It seems that Damon’s own desire to make a positive impact has taken precedence “over the doubts of any naysayers. He’s begun to embrace his role as an

international change-maker and is choosing to use his celebrity capital where it has the most leverage – in giving

Madam Amiideesina from Ghana scooping water from unsafe source.

mind-set,” he told Parade magazine. It’s a lesson that has stayed with Damon. These days, using the power of the celebrity spotlight, he’s made it his personal mission to shine a light on issues of concern all over the world.

A Dual-Edged Sword

While the type of celebrity that Damon has achieved offers him a powerful platform from which to be heard, it doesn’t come without its own challenges. Researchers from Trinity College Dublin concluded that the general public is fairly cynical as to the charitable motives of most celebrities, “whose involvement they felt served their own aims – namely publicity – first

a voice to issues that matter. ”

Matt and water.org co-founder, Gary White, visit water projects in India.

and foremost.” It’s a hurdle that tests even the purest of intentions. While Matt Damon’s charity work has been far less promoted than that of other celebrity activists, a mass skepticism does create some unique challenges. Damon acknowledges that people have become a bit desensitized by what he calls the “Sally Struthers Effect” – mass images of the ill and starving, designed to tug at the heart strings. He feels that people best respond not to problems but to the solutions to those problems, and that they want to take part in positive change. “Once they go, ‘Wait a minute, there are solutions to these problems out there that really work, they’re practical and they makes sense to me,’ people will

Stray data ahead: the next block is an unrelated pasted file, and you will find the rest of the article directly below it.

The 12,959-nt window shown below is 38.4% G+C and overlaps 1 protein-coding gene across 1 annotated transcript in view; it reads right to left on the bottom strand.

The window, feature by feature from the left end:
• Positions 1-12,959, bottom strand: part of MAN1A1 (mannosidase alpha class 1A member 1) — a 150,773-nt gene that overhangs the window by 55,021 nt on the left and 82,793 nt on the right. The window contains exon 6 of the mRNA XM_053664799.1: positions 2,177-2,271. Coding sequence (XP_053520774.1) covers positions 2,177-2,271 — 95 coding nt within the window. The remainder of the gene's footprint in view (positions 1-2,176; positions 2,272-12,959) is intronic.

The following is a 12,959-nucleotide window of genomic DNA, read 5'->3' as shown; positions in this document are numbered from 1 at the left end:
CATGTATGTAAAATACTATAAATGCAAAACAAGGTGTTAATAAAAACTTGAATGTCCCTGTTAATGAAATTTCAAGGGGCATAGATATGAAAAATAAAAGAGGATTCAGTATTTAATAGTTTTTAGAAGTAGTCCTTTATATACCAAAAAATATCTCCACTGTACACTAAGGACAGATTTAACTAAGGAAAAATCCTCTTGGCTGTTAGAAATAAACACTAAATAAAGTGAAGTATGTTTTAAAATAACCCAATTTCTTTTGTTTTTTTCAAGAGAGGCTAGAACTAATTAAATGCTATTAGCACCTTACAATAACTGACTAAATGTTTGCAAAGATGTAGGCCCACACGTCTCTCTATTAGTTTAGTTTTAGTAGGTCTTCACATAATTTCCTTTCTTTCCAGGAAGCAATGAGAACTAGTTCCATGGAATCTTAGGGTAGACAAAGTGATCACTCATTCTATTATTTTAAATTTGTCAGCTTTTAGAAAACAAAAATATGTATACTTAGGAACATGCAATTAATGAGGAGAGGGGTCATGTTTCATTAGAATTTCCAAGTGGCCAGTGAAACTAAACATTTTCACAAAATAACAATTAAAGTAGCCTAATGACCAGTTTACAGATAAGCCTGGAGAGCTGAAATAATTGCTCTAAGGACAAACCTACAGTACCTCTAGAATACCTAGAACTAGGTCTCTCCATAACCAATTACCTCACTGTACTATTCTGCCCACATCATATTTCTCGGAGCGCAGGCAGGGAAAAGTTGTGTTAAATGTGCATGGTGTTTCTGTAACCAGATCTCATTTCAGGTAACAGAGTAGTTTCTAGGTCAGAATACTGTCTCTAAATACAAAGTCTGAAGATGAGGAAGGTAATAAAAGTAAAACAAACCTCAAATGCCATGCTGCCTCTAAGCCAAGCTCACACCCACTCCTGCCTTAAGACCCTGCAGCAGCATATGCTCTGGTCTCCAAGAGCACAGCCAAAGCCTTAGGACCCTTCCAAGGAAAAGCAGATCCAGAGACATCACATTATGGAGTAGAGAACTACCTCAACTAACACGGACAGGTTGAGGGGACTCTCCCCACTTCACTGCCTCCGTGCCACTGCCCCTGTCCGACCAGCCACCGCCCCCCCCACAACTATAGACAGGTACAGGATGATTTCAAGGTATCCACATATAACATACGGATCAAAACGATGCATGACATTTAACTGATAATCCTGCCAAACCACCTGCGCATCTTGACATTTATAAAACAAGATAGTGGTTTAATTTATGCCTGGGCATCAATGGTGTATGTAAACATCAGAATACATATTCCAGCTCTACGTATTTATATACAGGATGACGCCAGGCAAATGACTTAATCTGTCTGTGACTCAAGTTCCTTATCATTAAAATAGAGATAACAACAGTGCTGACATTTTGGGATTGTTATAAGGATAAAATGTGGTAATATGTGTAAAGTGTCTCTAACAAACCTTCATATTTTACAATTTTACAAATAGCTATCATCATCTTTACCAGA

pony up for that,” he says. It seems that Damon’s own desire to make a positive impact has taken precedence over the doubts of any naysayers. He’s begun to embrace his role as an international change-maker and is choosing to use his celebrity capital where it has the most leverage – in giving a voice to issues that matter. He’s even mocked his philanthropic persona in a guest appearance on HBO’s Entourage, where he appeared as himself hounding lead character Vincent Chase to donate to a charity. He seems to be saying, “If you can’t beat ‘em, join ‘em,” and is more than happy to poke fun at himself if it swings the attention back to issues of importance. continued on page 41 positiveimpactmagazine.com


“ I can’t think of any more important value to instill in our children than the desire to help others. I feel strongly about setting an example for them. Real problems can

be solved by the next generation if we instill in them the right values.”

From top (clockwise): Matt visits children in an at-risk community, who collect dirty water from an open well. Boy drinking clean water in Ethiopia. Children at new school tap in Honduras. Haitian children wash with POSITIVEIMPACT MAGAZINE clean, safe 40water.

COVER | ARTS & ENTERTAINMENT continued from page 39

Sample water from Borehole in Ghana.

“Damon believes that the lack of clean water underpins a host of other issues – disease, poverty and even women’s rights in developing countries.”

Yordanos from Ethiopia holding his unsafe drinking water.

A Determined Damon

The father of four daughters, Damon is especially aware of the importance of the next generation. He works closely with ONEXONE – www.onexone.org - a charity that protects our most valuable resource by committing to improving the lives of children around the world. They focus their efforts on the five areas that create a child’s overall wellbeing: water, hunger, healthcare, education and play. Damon and ONEXONE’S visionary founder, Joelle Berdugo Adler, seem to be kindred spirits with a similar philosophy. “I promised myself that I would make it my life’s work to encourage every single person that ONE BY ONE we could promote the philosophy that every single life was infinitely precious and, as importantly, ONE single individual has the power to make a profound